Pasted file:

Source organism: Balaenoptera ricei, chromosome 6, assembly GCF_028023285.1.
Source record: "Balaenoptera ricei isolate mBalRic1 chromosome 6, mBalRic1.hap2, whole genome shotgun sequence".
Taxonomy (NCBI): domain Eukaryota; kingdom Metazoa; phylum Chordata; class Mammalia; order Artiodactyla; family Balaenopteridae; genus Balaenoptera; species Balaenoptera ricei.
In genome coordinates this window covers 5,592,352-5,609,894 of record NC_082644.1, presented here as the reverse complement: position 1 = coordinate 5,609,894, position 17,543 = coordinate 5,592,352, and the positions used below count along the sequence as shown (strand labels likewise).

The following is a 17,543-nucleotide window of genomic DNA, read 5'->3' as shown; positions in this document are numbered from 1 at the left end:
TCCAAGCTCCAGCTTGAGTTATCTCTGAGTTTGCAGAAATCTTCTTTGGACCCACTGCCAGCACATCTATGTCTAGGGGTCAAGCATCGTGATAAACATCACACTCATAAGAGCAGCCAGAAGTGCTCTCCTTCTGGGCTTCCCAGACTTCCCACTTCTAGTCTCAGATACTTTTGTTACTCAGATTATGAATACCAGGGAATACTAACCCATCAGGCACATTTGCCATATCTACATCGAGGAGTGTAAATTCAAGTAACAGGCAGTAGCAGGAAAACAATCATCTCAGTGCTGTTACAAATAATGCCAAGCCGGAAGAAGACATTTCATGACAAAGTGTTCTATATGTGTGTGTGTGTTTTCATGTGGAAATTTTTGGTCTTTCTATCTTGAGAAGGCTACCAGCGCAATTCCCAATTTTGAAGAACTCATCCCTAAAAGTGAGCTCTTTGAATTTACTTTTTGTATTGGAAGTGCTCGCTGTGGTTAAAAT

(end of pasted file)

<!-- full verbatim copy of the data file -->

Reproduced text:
Source organism: Balaenoptera ricei, chromosome 6, assembly GCF_028023285.1.
Source record: "Balaenoptera ricei isolate mBalRic1 chromosome 6, mBalRic1.hap2, whole genome shotgun sequence".
Taxonomy (NCBI): domain Eukaryota; kingdom Metazoa; phylum Chordata; class Mammalia; order Artiodactyla; family Balaenopteridae; genus Balaenoptera; species Balaenoptera ricei.
In genome coordinates this window covers 5,592,352-5,609,894 of record NC_082644.1, presented here as the reverse complement: position 1 = coordinate 5,609,894, position 17,543 = coordinate 5,592,352, and the positions used below count along the sequence as shown (strand labels likewise).

The following is a 17,543-nucleotide window of genomic DNA, read 5'->3' as shown; positions in this document are numbered from 1 at the left end:
TCCAAGCTCCAGCTTGAGTTATCTCTGAGTTTGCAGAAATCTTCTTTGGACCCACTGCCAGCACATCTATGTCTAGGGGTCAAGCATCGTGATAAACATCACACTCATAAGAGCAGCCAGAAGTGCTCTCCTTCTGGGCTTCCCAGACTTCCCACTTCTAGTCTCAGATACTTTTGTTACTCAGATTATGAATACCAGGGAATACTAACCCATCAGGCACATTTGCCATATCTACATCGAGGAGTGTAAATTCAAGTAACAGGCAGTAGCAGGAAAACAATCATCTCAGTGCTGTTACAAATAATGCCAAGCCGGAAGAAGACATTTCATGACAAAGTGTTCTATATGTGTGTGTGTGTTTTCATGTGGAAATTTTTGGTCTTTCTATCTTGAGAAGGCTACCAGCGCAATTCCCAATTTTGAAGAACTCATCCCTAAAAGTGAGCTCTTTGAATTTACTTTTTGTATTGGAAGTGCTCGCTGTGGTTAAAAT